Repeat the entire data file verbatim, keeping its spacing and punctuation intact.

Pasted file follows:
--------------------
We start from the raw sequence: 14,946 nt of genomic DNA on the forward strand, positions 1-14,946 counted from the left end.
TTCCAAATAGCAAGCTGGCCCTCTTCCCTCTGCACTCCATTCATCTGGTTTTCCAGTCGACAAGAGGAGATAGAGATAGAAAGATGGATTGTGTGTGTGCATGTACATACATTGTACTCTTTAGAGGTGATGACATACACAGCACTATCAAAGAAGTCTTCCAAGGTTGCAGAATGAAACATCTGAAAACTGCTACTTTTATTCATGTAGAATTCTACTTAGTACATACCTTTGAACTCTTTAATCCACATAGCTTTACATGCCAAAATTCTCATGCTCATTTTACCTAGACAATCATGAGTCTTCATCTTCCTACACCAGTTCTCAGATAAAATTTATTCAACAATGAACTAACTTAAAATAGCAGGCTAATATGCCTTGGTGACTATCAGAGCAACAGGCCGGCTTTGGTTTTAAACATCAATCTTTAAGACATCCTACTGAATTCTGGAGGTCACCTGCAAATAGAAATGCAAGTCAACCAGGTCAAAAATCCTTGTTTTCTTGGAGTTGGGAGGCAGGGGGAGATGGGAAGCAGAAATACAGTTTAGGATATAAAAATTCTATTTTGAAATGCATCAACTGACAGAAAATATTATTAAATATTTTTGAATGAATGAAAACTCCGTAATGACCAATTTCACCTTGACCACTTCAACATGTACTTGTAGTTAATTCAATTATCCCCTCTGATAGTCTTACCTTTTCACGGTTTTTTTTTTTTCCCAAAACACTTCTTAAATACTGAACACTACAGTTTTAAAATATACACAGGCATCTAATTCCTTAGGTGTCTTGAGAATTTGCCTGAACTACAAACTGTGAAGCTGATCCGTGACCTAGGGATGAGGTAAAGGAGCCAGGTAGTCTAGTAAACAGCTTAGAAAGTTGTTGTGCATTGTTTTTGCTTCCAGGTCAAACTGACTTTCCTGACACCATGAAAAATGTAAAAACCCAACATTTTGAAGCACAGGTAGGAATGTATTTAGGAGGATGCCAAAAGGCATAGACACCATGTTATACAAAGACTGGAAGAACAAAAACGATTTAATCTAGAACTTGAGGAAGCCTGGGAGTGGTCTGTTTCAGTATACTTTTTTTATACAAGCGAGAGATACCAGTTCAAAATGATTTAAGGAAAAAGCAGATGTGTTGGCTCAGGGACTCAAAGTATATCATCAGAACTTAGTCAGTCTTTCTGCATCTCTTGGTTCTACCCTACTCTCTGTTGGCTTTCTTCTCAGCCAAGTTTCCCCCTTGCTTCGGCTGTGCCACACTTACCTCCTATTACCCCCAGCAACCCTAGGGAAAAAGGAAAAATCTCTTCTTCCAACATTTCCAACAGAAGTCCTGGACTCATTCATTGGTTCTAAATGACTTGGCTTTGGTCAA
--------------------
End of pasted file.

We start from the raw sequence: 14,946 nt of genomic DNA on the forward strand, positions 1-14,946 counted from the left end.
TTCCAAATAGCAAGCTGGCCCTCTTCCCTCTGCACTCCATTCATCTGGTTTTCCAGTCGACAAGAGGAGATAGAGATAGAAAGATGGATTGTGTGTGTGCATGTACATACATTGTACTCTTTAGAGGTGATGACATACACAGCACTATCAAAGAAGTCTTCCAAGGTTGCAGAATGAAACATCTGAAAACTGCTACTTTTATTCATGTAGAATTCTACTTAGTACATACCTTTGAACTCTTTAATCCACATAGCTTTACATGCCAAAATTCTCATGCTCATTTTACCTAGACAATCATGAGTCTTCATCTTCCTACACCAGTTCTCAGATAAAATTTATTCAACAATGAACTAACTTAAAATAGCAGGCTAATATGCCTTGGTGACTATCAGAGCAACAGGCCGGCTTTGGTTTTAAACATCAATCTTTAAGACATCCTACTGAATTCTGGAGGTCACCTGCAAATAGAAATGCAAGTCAACCAGGTCAAAAATCCTTGTTTTCTTGGAGTTGGGAGGCAGGGGGAGATGGGAAGCAGAAATACAGTTTAGGATATAAAAATTCTATTTTGAAATGCATCAACTGACAGAAAATATTATTAAATATTTTTGAATGAATGAAAACTCCGTAATGACCAATTTCACCTTGACCACTTCAACATGTACTTGTAGTTAATTCAATTATCCCCTCTGATAGTCTTACCTTTTCACGGTTTTTTTTTTTTCCCAAAACACTTCTTAAATACTGAACACTACAGTTTTAAAATATACACAGGCATCTAATTCCTTAGGTGTCTTGAGAATTTGCCTGAACTACAAACTGTGAAGCTGATCCGTGACCTAGGGATGAGGTAAAGGAGCCAGGTAGTCTAGTAAACAGCTTAGAAAGTTGTTGTGCATTGTTTTTGCTTCCAGGTCAAACTGACTTTCCTGACACCATGAAAAATGTAAAAACCCAACATTTTGAAGCACAGGTAGGAATGTATTTAGGAGGATGCCAAAAGGCATAGACACCATGTTATACAAAGACTGGAAGAACAAAAACGATTTAATCTAGAACTTGAGGAAGCCTGGGAGTGGTCTGTTTCAGTATACTTTTTTTATACAAGCGAGAGATACCAGTTCAAAATGATTTAAGGAAAAAGCAGATGTGTTGGCTCAGGGACTCAAAGTATATCATCAGAACTTAGTCAGTCTTTCTGCATCTCTTGGTTCTACCCTACTCTCTGTTGGCTTTCTTCTCAGCCAAGTTTCCCCCTTGCTTCGGCTGTGCCACACTTACCTCCTATTACCCCCAGCAACCCTAGGGAAAAAGGAAAAATCTCTTCTTCCAACATTTCCAACAGAAGTCCTGGACTCATTCATTGGTTCTAAATGACTTGGCTTTGGTCAA